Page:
Data Acquistion Hints and Tips

A quick overview of how to structure your DACQ code and some other things to look out for.

Table of Contents

Please save your data!

Please save your data to a file!
If you analyse the data in the notebook in which it was acquired without saving it then you will be unable to analyse it on a different machine. To make even a minor change (e.g. adding a title to the graph) in the notebook in which it was acquired after a restart will require you to take the data again!

General DACQ program structure

While different experiments may have different data acquisition and control requirements, the general structre is pretty similar. Below is the outline of what a program to send out voltages (DACQ) and read back corresponding voltages (ADC) looks like.

  1. Load necessary libraries
  2. Define range(s) of interest (e.g. range of voltages to be sent out)
  3. Initialise and configure data acquisition interface.
  4. Initialise where data will be stored (e.g. lists) and other necessary variables
  5. Loop of range of interest:
    1. Write out voltage to DACQ
    2. Pause
    3. Read back corresponding voltage from ADC
    4. Append voltage from ADC to a list
  6. Plot data to see if everything looks good
  7. Save data and metadate to a file.

Example skeleton code:

Here is sample code do to this using the National Instrument USB 6008 where we send out some voltage and measure the corresponding current through a resistor.:

# Load standard libraries
import matplotlib.pyplot as plt
import numpy as np
from time import sleep

# Load NIDACQ libraries
from pydaqmx_helper.adc import ADC
from pydaqmx_helper.dac import DAC

# Define range of interest
voltages = np.linspace(0, +5, 50)

# Initialise DACQ interface:
myDAC = DAC(0)

myADC = ADC()
myADC.addChannels([1], minRange=0, maxRange=5)

# Initialse lists and other variables
R = 1_000         # 1 kOhm resistor use
delay_s = 0.1
currents = []

# Main DACQ loop:
for vout in voltages:
    vin = myADC.readVoltage()

# plot results
plt.plot(voltages, currents, "ro")
plt.title("I-V Curve of x")
plt.xlabel("Voltage (V)")
plt.xlabel("Current (A)")

# save data
filename = input("Please enter filename, blank to not save")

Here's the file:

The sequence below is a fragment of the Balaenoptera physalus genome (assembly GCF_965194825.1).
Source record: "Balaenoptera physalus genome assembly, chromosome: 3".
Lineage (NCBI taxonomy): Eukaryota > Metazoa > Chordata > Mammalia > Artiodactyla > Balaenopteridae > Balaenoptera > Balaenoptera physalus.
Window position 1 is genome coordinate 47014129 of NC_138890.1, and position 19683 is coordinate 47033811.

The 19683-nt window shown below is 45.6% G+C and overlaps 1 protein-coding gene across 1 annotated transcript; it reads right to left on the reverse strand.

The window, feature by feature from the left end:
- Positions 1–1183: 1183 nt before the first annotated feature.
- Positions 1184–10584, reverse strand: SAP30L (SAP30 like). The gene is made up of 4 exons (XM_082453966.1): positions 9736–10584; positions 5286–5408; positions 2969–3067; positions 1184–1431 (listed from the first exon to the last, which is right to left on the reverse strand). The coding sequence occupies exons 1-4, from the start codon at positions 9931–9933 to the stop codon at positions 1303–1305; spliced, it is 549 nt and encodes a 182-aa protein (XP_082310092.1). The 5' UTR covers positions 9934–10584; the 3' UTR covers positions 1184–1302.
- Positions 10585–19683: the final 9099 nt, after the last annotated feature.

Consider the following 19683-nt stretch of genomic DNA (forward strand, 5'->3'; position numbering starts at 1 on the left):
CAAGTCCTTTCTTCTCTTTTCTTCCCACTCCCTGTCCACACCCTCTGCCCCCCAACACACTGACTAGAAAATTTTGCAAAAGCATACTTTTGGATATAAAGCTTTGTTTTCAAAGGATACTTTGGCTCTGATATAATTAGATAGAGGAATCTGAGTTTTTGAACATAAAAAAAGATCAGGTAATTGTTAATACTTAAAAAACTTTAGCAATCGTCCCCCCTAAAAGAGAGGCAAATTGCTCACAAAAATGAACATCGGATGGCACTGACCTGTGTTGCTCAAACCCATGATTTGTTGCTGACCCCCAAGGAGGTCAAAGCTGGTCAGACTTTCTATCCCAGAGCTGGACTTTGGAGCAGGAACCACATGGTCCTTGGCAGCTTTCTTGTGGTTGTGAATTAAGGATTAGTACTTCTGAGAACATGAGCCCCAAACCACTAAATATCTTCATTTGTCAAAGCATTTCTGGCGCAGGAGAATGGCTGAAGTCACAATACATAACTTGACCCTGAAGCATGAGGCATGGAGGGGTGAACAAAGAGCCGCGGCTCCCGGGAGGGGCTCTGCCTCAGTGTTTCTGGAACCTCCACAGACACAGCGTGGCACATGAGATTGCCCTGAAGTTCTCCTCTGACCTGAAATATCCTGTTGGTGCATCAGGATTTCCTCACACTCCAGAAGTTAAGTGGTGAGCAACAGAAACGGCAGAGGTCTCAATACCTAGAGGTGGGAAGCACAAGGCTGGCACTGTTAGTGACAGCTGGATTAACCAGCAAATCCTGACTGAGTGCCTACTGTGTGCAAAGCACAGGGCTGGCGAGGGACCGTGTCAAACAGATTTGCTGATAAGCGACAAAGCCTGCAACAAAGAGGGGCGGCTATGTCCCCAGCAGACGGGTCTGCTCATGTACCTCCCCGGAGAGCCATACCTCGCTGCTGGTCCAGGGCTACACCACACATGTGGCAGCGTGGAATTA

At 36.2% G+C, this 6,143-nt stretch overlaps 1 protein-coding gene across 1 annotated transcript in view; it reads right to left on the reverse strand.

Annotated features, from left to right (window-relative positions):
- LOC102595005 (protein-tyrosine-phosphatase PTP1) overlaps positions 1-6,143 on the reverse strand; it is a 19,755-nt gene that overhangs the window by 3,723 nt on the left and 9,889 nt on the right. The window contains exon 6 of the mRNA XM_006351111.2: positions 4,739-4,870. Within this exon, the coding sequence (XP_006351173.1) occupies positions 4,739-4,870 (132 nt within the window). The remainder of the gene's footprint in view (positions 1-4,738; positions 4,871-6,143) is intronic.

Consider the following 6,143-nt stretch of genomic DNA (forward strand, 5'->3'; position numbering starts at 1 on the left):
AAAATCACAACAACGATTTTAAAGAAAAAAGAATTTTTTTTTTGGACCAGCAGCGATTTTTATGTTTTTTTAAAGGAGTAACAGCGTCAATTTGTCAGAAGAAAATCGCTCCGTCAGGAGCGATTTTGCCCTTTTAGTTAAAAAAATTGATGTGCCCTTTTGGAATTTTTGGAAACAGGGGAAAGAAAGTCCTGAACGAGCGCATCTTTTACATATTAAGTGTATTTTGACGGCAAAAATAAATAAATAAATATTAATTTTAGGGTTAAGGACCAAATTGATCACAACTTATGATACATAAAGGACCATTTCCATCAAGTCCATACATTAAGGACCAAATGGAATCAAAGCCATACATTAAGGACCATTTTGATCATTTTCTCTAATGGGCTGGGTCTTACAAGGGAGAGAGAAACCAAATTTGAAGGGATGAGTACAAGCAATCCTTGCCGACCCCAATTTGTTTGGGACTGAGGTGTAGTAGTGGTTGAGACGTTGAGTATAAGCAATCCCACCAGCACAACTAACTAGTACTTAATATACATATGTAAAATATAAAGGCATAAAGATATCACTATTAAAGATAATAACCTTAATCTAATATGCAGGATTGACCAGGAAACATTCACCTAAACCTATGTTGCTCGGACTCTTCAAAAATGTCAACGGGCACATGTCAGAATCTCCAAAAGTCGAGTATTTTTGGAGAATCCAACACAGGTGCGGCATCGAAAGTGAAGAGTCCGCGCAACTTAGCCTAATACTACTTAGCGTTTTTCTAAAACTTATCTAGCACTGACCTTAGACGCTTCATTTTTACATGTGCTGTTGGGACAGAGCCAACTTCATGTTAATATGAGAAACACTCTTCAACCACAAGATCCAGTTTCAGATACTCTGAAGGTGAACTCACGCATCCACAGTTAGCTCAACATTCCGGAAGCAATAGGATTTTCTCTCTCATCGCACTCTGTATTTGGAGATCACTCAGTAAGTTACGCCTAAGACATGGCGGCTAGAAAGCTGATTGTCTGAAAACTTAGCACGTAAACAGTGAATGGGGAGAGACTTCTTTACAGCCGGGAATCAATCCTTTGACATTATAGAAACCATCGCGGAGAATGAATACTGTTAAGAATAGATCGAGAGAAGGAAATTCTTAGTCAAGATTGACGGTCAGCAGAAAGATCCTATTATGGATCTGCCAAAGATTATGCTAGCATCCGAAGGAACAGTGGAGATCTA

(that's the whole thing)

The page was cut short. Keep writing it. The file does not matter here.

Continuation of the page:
if filename:   
   np.savetxt(filename, np_c[voltages, currents],
             header="Columns are Voltages (V) and Currents (I)")

DACQ things to look out for:

ADC range

When used in differential mode the USB 6008/6009 ADCs have programmable ranges which should be matched to the signal you are measuring. See the NI USB 6008/6009documentation

Sampling Voltages from one or more channels

If we need to take a lot of points quickly or with good timing or readings from more than one channel then the National Instruments USB 6008/6009 have a sampleVoltages() command where the module samples at a give rate (10 kHz max for USB 6008) and returns all of the values (i.e. yo do not need to do a loop but the downside is that Python blocks while sampleVoltages() is active). See the NI USB 6008/6009 documentation

Checking for Errors

Some modules, such as the RBD 9103 Picoammeter may return unstable readings when they change ranges - make sure to check for instability and re-read if necessary.


You may pause your code using the sleep() command from the time library. The sleeps are specified in seconds (floats - fractional seconds allowed).

from time import sleep

High Performance timing

Python has high-performance timers for measuring small time intervals (useful for e.g. the Electrical Noise experiment for measuring the time between pulses). See: time.perf_counter() and time.perf_counter_ns()

Monitoring slow DACQ

If your DACQ code takes a long time to run because a lot of points are needed or large delays then it may be useful to monitor activity with a progress bar. See the HowTo on TQDM